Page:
At a time when so many feel called to resist the White House’s attacks on numerous fronts, we at the HFA feel compelled to do our part. Cinema has always been a method of examining the world the way it is, in order to understand it, to begin to change it, to imagine it otherwise. So we begin a monthly series of films animated with the spirit of protest, of pointing out oppression and working towards justice. These screenings will be designed to spark discussion, beginning in our theater directly after the screening. Whenever possible, we will have the filmmaker present; at other times, we may have a guest moderator—an activist, a historian or a community organizer. – David Pendleton
Directed by John Gianvito
US 2008, digital video, color, 58 min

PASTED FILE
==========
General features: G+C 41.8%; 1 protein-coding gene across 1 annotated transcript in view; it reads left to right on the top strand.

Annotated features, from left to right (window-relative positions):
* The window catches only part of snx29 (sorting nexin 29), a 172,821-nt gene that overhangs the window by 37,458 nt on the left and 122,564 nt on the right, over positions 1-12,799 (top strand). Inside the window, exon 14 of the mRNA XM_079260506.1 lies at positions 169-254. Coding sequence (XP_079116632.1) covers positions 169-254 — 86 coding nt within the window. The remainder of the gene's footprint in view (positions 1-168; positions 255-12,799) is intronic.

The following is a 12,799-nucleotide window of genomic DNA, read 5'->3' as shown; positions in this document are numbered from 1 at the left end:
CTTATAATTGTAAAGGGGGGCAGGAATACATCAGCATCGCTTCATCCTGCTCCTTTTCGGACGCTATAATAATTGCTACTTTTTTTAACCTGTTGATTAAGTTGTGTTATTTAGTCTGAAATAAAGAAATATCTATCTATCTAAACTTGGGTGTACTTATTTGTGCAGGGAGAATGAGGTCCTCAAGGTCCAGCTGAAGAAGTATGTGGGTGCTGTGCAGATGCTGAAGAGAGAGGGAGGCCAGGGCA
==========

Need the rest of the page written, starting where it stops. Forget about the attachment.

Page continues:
This deceptively quiet documentary is a history of 20th century activism via a look at what remains of the activists and some of their famous events. Inspired by Howard Zinn’s A People’s History of the United States,John Gianvito undertook a pilgrimage to the memorials and tombstones of inspiring activists and to the commemorative statuary marking the location of important labor strikes and other uprisings. Some of these names and events are still remembered; many are all but forgotten. Yet Gianvito’s camera and microphone capture the evidence of what once existed and what lives on. This look at the past reminds us that struggles for justice are long and often entail defeat; the success is in persisting. "As far as one’s thoughts about our present predicaments or about the future, I have no difficulty understanding from whence the pessimism and cynicism springs. However, what’s critical for me is that regardless of one’s thoughts, one’s actions must be those of an optimist. Otherwise one is only further assuring that the status quo remains unchanged." – John Gianvito.